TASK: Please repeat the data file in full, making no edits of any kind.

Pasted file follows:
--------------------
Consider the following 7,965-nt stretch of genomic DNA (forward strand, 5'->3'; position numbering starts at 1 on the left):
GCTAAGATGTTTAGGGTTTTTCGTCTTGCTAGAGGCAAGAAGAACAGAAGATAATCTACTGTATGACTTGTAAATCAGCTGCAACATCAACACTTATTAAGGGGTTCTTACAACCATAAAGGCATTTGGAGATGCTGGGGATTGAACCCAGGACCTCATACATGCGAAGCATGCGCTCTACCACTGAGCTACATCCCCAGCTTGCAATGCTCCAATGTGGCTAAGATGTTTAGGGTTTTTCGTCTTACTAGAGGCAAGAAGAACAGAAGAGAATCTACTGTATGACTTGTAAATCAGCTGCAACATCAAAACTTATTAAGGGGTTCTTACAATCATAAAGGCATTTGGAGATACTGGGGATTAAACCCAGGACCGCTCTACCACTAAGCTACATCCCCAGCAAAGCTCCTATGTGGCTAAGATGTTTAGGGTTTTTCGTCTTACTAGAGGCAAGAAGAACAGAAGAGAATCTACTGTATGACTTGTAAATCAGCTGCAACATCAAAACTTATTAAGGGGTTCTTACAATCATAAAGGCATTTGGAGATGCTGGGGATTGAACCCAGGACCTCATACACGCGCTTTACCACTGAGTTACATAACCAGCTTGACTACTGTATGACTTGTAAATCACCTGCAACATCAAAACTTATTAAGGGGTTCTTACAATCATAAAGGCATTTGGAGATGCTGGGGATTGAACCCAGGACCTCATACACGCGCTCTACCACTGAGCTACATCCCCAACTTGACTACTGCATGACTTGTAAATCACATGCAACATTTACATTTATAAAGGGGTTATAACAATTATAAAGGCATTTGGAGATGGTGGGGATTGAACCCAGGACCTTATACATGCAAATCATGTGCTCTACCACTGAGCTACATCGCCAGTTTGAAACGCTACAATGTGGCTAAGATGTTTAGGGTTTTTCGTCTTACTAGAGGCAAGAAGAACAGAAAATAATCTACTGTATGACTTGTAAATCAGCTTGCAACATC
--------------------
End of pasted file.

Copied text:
Consider the following 7,965-nt stretch of genomic DNA (forward strand, 5'->3'; position numbering starts at 1 on the left):
GCTAAGATGTTTAGGGTTTTTCGTCTTGCTAGAGGCAAGAAGAACAGAAGATAATCTACTGTATGACTTGTAAATCAGCTGCAACATCAACACTTATTAAGGGGTTCTTACAACCATAAAGGCATTTGGAGATGCTGGGGATTGAACCCAGGACCTCATACATGCGAAGCATGCGCTCTACCACTGAGCTACATCCCCAGCTTGCAATGCTCCAATGTGGCTAAGATGTTTAGGGTTTTTCGTCTTACTAGAGGCAAGAAGAACAGAAGAGAATCTACTGTATGACTTGTAAATCAGCTGCAACATCAAAACTTATTAAGGGGTTCTTACAATCATAAAGGCATTTGGAGATACTGGGGATTAAACCCAGGACCGCTCTACCACTAAGCTACATCCCCAGCAAAGCTCCTATGTGGCTAAGATGTTTAGGGTTTTTCGTCTTACTAGAGGCAAGAAGAACAGAAGAGAATCTACTGTATGACTTGTAAATCAGCTGCAACATCAAAACTTATTAAGGGGTTCTTACAATCATAAAGGCATTTGGAGATGCTGGGGATTGAACCCAGGACCTCATACACGCGCTTTACCACTGAGTTACATAACCAGCTTGACTACTGTATGACTTGTAAATCACCTGCAACATCAAAACTTATTAAGGGGTTCTTACAATCATAAAGGCATTTGGAGATGCTGGGGATTGAACCCAGGACCTCATACACGCGCTCTACCACTGAGCTACATCCCCAACTTGACTACTGCATGACTTGTAAATCACATGCAACATTTACATTTATAAAGGGGTTATAACAATTATAAAGGCATTTGGAGATGGTGGGGATTGAACCCAGGACCTTATACATGCAAATCATGTGCTCTACCACTGAGCTACATCGCCAGTTTGAAACGCTACAATGTGGCTAAGATGTTTAGGGTTTTTCGTCTTACTAGAGGCAAGAAGAACAGAAAATAATCTACTGTATGACTTGTAAATCAGCTTGCAACATC